Islamic parties in Bangladesh aim to forge electoral alliance

Bangladesh’s Islamic parties are working on forging an alliance to back the re-election of Prime Minister Sheikh Hasina. (Reuters)
Updated 08 November 2018
0

Islamic parties in Bangladesh aim to forge electoral alliance

  • Awami League’s Obaidul Kader: The Islamic parties committed to extend full cooperation so that Prime Minister Sheikh Hasina could come back to power
  • Jahangirnagar University’s Dr. Dilara Chowdhury: Islamic sentiment now plays a very significant role in Bangladeshi politics, even influencing mainstream secular parties

DHAKA: Islamic political parties in Bangladesh are working to forge an alliance to support the prime minister in the upcoming general election.

Twelve parties held a meeting on Tuesday with a 14-party alliance led by the ruling Awami League.

The Islamic parties “committed to extend full cooperation so that Prime Minister Sheikh Hasina could come back to power,” said Obaidul Kader, general secretary of the Awami League. But each party expressed its own opinions and demands, he added.

Mufti Sakhwat Hossain, organizing secretary of Islami Oikya Jote (IOJ), one of the country’s largest Islamic parties, told Arab News: “We’re trying to form an alliance with like-minded parties, but we won’t compromise our political views and principles.”

Sultan Mohiuddin, publicity secretary of Bangladesh Khelafot Andolon (BKA), another prominent Islamic party, told Arab News that the voter base of such parties will be split if efforts to form an electoral alliance fail.

Dr. Dilara Chowdhury, a renowned political scientist and professor at Jahangirnagar University, said “Islamic sentiment” now plays a very significant role in Bangladeshi politics, even influencing mainstream secular parties.

“Since the mainstream political parties to some extent have failed to fulfill the aspirations of the people, there is increasing support for Islamic parties,” she said, adding that the propagation of secularism has created a “backlash” in society.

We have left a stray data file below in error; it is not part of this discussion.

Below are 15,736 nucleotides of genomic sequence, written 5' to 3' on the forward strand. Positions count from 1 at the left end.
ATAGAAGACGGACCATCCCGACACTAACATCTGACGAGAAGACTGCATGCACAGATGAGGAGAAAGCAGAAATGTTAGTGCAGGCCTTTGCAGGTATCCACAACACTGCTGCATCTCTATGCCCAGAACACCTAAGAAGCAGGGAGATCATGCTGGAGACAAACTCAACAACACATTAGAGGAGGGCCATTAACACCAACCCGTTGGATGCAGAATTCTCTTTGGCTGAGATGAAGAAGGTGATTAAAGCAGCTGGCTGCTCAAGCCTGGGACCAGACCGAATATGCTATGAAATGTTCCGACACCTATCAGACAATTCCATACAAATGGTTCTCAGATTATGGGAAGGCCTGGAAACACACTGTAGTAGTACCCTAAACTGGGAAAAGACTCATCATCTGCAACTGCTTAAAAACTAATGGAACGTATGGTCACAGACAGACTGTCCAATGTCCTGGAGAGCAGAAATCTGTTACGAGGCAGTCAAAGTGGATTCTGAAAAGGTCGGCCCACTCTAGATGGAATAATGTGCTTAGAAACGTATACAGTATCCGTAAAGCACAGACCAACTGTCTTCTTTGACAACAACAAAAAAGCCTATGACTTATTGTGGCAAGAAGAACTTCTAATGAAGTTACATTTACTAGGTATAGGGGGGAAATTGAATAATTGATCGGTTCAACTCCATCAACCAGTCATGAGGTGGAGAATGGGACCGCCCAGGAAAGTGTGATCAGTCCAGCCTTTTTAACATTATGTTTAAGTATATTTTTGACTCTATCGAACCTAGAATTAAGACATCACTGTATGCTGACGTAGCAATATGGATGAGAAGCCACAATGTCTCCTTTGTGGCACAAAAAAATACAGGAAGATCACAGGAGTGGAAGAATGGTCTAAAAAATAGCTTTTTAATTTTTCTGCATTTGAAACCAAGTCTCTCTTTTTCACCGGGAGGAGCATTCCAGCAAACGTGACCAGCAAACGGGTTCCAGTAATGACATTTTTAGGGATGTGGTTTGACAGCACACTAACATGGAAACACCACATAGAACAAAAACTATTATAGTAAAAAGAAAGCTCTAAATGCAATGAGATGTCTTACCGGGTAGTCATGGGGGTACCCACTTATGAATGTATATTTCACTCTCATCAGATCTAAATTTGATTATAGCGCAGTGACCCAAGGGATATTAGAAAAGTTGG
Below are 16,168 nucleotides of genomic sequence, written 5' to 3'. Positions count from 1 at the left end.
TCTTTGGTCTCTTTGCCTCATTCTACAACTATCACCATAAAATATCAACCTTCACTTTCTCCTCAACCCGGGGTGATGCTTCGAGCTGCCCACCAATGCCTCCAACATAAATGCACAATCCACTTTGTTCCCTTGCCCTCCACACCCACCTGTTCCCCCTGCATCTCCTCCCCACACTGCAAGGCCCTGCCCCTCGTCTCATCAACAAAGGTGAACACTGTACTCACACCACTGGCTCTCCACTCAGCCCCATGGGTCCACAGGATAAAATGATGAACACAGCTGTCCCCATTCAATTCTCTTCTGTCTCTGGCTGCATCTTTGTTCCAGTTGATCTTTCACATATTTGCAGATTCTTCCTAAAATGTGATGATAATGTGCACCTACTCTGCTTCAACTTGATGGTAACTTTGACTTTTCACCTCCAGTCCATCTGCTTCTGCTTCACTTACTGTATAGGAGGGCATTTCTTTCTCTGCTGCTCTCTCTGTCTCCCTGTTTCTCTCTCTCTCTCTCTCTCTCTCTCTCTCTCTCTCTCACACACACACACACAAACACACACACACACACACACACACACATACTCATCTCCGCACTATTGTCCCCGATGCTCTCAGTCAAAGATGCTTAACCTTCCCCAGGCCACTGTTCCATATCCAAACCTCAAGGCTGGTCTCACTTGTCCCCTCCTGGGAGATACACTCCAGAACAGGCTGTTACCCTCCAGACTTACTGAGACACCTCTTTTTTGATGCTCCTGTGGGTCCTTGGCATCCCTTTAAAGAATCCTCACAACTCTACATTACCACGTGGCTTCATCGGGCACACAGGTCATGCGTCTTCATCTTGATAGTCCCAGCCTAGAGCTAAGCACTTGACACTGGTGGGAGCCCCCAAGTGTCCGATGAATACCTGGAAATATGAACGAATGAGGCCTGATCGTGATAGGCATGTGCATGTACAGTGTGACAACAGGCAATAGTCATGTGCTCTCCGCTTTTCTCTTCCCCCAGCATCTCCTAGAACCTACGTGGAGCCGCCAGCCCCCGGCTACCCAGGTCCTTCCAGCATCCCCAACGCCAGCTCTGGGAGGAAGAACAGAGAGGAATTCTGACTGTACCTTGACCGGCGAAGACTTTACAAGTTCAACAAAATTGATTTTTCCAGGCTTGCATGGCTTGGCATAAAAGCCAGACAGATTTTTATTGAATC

TIMELINE: Theresa May’s three tumultuous Downing Street years

Updated 51 min 14 sec ago
0

TIMELINE: Theresa May’s three tumultuous Downing Street years

  • May bowed out after nearly three years as prime minister on Friday
  • Marked the end of a rocky spell in 10 Downing Street

LONDON: Theresa May bowed out after nearly three years as prime minister on Friday, defeated by her inability to deliver Brexit.
Here are highlights of her tumultuous time in office:

July 13, 2016 - In her first speech as prime minister, May appears in Downing Street, pledging to fight the "burning injustices" that hold people back. She promises "a country that works for everyone" but will in fact find herself spending much of her time struggling with Brexit.

(AFP)


Jan 18, 2017 - A triumphant May is portrayed on the front page of the Daily Mail next to the headline "Steel of the New Iron Lady". She has just given a defiant speech, telling Brussels: "No deal for Britain is better than a bad deal for Britain."

 


May 22, 2017 - May is forced to backtrack on an election pledge to force the elderly to pay more for care after her opinion poll lead fell by half. "Nothing has changed," she says to general incredulity.

June 4, 2017 - Responding to Britain's third militant attack in three months - the killing of seven people at London Bridge - May declared "enough is enough" and added: "Defeating this ideology is one of the great challenges of our time."

(AFP)


June 8, 2017 - Despite an apparently impregnable opinion poll lead, May loses her parliamentary majority in a general election called early. Despite repeated promises of a "strong and stable" government, her authority is in tatters.

Oct 3, 2017 - May's big speech to the Conservative Party conference was interrupted by repeated coughing fits, a prankster, and even letters of her slogan falling off the stage scenery. As a bid to reassert herslf, it had limited success.

------

RELATED: British PM Theresa May resigns over Brexit failure

------

Oct 3, 2018 - May startles the audience at the Conservative Party conference when she appears on stage for a speech jigging to Abba's "Dancing Queen." It was apparently a self-deprecating reference to her dancing during a recent visit to Africa, but she was nonetheless widely mocked.

(Screenshot/YouTube)

Dec 14, 2018 - A furious May is embroiled in a public row with Jean-Claude Juncker at a Brussels summit after the EU chief publicly called Britain's Brexit demands "nebulous" and "vague". Juncker joked that they had later kissed and made up, but the incident showed that relations were sub-optimal.

(Screenshot)

Dec 17, 2018 - At an EU summit in Salzburg, an unforgiving photo shows a red-jacketed May cold-shouldered by a phalanx of male leaders in dark suits.

Jan 19, 2019 - Lawmakers vote down May's Brexit divorce deal by the crushing margin of 432 to 202, the worst such defeat in modern British history. Labour Party leader Jeremy Corbyn calls a vote of no confidence, which May however survives.

May 21, 2019 - In a last roll of the dice, May promises a "new deal" on Brexit. It is immediately rejected by large numbers of Conservative lawmakers and the opposition Labour Party.

(Screenshot)

May 24, 2019 - May announces she will quit, her voice breaking with emotion during a Downing Street address to the nation. She describes herself as "the second female prime minister, but certainly not the last."